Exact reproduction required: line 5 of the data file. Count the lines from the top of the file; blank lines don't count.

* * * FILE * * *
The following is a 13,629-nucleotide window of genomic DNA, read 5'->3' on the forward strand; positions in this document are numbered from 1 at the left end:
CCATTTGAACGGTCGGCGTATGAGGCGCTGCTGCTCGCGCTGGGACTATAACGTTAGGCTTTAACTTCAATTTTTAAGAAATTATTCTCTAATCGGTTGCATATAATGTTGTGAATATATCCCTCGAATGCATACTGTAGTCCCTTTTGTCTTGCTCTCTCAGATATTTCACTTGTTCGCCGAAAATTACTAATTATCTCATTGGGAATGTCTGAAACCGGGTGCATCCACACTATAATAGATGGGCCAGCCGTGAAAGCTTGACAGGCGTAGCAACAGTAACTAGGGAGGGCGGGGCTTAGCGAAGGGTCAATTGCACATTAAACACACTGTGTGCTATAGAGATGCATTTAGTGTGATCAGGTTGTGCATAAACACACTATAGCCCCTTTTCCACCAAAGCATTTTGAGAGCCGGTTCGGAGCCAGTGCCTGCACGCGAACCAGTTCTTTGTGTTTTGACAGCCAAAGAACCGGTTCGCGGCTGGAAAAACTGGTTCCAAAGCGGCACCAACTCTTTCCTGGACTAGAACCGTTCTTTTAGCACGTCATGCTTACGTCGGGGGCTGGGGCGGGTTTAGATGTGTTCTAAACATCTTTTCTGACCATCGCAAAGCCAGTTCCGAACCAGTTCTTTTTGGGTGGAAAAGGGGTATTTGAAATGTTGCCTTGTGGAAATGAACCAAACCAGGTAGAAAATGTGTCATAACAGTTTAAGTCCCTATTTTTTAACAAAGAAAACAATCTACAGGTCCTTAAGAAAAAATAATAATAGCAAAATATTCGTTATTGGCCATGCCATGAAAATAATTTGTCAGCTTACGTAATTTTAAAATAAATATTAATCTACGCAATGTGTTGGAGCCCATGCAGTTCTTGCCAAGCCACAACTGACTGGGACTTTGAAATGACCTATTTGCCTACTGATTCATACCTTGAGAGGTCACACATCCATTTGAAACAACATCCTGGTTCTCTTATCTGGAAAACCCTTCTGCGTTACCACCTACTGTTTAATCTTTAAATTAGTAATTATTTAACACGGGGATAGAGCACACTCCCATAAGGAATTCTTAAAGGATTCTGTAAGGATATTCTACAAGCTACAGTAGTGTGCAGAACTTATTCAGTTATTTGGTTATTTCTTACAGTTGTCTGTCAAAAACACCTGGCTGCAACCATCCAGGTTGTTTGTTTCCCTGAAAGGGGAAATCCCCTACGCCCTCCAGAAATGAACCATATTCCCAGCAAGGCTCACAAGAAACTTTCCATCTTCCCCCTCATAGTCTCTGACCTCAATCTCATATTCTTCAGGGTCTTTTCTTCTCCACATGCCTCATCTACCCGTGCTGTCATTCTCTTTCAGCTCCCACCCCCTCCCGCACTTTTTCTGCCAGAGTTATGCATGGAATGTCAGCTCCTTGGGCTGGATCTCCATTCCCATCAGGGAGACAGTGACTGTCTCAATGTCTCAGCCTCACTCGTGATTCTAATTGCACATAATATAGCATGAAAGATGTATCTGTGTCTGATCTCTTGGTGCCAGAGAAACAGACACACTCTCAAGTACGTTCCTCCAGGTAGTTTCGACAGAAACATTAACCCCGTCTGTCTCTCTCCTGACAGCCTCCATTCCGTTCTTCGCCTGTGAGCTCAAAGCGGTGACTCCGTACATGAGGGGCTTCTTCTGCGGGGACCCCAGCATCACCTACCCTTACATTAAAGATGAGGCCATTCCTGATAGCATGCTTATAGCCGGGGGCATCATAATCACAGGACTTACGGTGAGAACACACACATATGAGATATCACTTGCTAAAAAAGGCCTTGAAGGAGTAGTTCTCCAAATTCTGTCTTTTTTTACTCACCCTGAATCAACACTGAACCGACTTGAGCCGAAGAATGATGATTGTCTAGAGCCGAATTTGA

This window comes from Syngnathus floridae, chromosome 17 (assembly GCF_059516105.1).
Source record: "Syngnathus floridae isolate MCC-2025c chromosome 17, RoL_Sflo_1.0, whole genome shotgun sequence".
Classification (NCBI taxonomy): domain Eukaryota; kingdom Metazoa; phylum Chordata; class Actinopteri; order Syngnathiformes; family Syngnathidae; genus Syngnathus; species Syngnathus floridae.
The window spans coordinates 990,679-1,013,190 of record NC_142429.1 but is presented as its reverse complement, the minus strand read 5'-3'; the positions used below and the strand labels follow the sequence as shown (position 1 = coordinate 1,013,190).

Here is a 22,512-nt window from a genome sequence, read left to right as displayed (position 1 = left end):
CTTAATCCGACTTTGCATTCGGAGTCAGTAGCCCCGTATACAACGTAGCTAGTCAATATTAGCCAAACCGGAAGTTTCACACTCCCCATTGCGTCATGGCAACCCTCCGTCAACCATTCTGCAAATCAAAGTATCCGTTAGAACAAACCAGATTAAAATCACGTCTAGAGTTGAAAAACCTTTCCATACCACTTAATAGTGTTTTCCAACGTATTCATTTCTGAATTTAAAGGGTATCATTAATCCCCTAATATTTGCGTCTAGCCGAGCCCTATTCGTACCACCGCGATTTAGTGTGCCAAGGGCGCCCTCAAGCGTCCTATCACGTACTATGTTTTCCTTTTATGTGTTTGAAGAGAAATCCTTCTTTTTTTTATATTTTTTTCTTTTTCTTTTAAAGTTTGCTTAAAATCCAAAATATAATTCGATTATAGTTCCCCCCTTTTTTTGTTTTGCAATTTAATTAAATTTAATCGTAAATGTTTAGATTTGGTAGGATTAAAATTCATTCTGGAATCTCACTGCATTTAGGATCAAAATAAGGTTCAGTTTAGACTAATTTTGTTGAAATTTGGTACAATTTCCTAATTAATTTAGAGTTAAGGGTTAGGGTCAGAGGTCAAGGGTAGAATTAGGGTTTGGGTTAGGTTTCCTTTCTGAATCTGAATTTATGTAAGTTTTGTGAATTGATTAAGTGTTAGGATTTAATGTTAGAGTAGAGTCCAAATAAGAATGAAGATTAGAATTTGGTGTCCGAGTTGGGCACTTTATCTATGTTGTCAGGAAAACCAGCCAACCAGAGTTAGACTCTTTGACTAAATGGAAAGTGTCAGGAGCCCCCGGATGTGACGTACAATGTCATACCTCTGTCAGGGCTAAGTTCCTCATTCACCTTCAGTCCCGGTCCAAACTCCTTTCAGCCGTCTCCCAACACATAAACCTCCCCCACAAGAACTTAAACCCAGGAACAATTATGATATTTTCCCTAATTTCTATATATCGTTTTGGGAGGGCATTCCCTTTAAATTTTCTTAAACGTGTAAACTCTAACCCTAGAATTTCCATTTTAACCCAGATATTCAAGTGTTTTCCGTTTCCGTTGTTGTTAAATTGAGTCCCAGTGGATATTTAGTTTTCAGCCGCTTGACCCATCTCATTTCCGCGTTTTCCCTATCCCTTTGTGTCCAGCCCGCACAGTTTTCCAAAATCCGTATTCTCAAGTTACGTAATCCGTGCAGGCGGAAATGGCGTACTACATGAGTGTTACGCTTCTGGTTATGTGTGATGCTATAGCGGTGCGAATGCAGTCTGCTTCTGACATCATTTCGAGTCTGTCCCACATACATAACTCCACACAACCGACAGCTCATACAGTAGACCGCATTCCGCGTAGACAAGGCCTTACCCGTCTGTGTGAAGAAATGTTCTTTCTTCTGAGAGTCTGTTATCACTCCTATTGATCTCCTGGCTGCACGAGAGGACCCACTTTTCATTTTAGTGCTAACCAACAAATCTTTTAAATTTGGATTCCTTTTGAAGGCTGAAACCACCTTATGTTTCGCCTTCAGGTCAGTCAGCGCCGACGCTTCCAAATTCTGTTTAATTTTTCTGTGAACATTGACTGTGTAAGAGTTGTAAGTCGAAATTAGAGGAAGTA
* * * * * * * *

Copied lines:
Classification (NCBI taxonomy): domain Eukaryota; kingdom Metazoa; phylum Chordata; class Actinopteri; order Syngnathiformes; family Syngnathidae; genus Syngnathus; species Syngnathus floridae.